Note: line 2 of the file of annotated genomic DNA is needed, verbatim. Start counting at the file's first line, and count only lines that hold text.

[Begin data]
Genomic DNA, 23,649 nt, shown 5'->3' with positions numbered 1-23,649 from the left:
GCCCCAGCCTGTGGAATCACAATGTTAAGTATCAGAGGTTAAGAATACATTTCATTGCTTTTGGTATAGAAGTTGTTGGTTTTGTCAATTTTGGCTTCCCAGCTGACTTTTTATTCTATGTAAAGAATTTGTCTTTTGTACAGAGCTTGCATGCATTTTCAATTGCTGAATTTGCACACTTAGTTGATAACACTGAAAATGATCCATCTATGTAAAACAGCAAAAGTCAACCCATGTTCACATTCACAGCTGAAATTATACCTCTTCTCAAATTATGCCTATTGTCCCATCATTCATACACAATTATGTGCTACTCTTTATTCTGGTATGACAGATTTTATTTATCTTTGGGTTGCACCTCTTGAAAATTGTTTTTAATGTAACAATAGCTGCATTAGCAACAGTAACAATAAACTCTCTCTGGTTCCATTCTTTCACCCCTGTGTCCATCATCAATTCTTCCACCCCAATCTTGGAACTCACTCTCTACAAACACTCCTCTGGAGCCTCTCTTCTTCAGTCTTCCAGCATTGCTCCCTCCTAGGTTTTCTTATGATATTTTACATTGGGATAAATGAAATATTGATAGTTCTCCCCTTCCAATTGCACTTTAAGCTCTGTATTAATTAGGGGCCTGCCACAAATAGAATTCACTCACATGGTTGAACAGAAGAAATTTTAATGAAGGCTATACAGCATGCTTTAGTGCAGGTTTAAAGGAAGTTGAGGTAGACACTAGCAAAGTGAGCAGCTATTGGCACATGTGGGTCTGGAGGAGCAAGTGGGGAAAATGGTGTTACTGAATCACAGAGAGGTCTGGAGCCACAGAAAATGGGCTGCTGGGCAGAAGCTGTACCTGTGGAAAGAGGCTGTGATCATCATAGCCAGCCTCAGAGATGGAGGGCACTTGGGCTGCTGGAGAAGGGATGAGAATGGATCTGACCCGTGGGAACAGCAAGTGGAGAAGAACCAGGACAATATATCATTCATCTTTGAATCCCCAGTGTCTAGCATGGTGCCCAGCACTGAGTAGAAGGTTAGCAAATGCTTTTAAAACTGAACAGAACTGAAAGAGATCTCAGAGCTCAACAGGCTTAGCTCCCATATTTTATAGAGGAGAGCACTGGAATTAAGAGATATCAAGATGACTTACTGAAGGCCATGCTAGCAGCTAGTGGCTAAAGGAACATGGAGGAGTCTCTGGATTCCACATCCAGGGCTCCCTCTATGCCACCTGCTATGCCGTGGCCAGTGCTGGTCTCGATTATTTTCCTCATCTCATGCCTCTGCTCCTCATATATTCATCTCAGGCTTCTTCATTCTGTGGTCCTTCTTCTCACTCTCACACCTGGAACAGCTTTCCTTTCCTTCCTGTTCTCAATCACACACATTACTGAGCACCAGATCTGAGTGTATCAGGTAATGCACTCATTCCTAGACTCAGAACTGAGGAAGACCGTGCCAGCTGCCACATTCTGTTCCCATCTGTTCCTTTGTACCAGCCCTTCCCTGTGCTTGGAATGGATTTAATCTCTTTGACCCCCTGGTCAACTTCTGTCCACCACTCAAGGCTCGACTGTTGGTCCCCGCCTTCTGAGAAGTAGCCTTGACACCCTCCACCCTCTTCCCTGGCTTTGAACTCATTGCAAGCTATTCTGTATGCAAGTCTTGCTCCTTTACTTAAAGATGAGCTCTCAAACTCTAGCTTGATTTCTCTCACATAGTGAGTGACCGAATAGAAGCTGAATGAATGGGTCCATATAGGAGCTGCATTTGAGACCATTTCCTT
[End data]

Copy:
GCCCCAGCCTGTGGAATCACAATGTTAAGTATCAGAGGTTAAGAATACATTTCATTGCTTTTGGTATAGAAGTTGTTGGTTTTGTCAATTTTGGCTTCCCAGCTGACTTTTTATTCTATGTAAAGAATTTGTCTTTTGTACAGAGCTTGCATGCATTTTCAATTGCTGAATTTGCACACTTAGTTGATAACACTGAAAATGATCCATCTATGTAAAACAGCAAAAGTCAACCCATGTTCACATTCACAGCTGAAATTATACCTCTTCTCAAATTATGCCTATTGTCCCATCATTCATACACAATTATGTGCTACTCTTTATTCTGGTATGACAGATTTTATTTATCTTTGGGTTGCACCTCTTGAAAATTGTTTTTAATGTAACAATAGCTGCATTAGCAACAGTAACAATAAACTCTCTCTGGTTCCATTCTTTCACCCCTGTGTCCATCATCAATTCTTCCACCCCAATCTTGGAACTCACTCTCTACAAACACTCCTCTGGAGCCTCTCTTCTTCAGTCTTCCAGCATTGCTCCCTCCTAGGTTTTCTTATGATATTTTACATTGGGATAAATGAAATATTGATAGTTCTCCCCTTCCAATTGCACTTTAAGCTCTGTATTAATTAGGGGCCTGCCACAAATAGAATTCACTCACATGGTTGAACAGAAGAAATTTTAATGAAGGCTATACAGCATGCTTTAGTGCAGGTTTAAAGGAAGTTGAGGTAGACACTAGCAAAGTGAGCAGCTATTGGCACATGTGGGTCTGGAGGAGCAAGTGGGGAAAATGGTGTTACTGAATCACAGAGAGGTCTGGAGCCACAGAAAATGGGCTGCTGGGCAGAAGCTGTACCTGTGGAAAGAGGCTGTGATCATCATAGCCAGCCTCAGAGATGGAGGGCACTTGGGCTGCTGGAGAAGGGATGAGAATGGATCTGACCCGTGGGAACAGCAAGTGGAGAAGAACCAGGACAATATATCATTCATCTTTGAATCCCCAGTGTCTAGCATGGTGCCCAGCACTGAGTAGAAGGTTAGCAAATGCTTTTAAAACTGAACAGAACTGAAAGAGATCTCAGAGCTCAACAGGCTTAGCTCCCATATTTTATAGAGGAGAGCACTGGAATTAAGAGATATCAAGATGACTTACTGAAGGCCATGCTAGCAGCTAGTGGCTAAAGGAACATGGAGGAGTCTCTGGATTCCACATCCAGGGCTCCCTCTATGCCACCTGCTATGCCGTGGCCAGTGCTGGTCTCGATTATTTTCCTCATCTCATGCCTCTGCTCCTCATATATTCATCTCAGGCTTCTTCATTCTGTGGTCCTTCTTCTCACTCTCACACCTGGAACAGCTTTCCTTTCCTTCCTGTTCTCAATCACACACATTACTGAGCACCAGATCTGAGTGTATCAGGTAATGCACTCATTCCTAGACTCAGAACTGAGGAAGACCGTGCCAGCTGCCACATTCTGTTCCCATCTGTTCCTTTGTACCAGCCCTTCCCTGTGCTTGGAATGGATTTAATCTCTTTGACCCCCTGGTCAACTTCTGTCCACCACTCAAGGCTCGACTGTTGGTCCCCGCCTTCTGAGAAGTAGCCTTGACACCCTCCACCCTCTTCCCTGGCTTTGAACTCATTGCAAGCTATTCTGTATGCAAGTCTTGCTCCTTTACTTAAAGATGAGCTCTCAAACTCTAGCTTGATTTCTCTCACATAGTGAGTGACCGAATAGAAGCTGAATGAATGGGTCCATATAGGAGCTGCATTTGAGACCATTTCCTT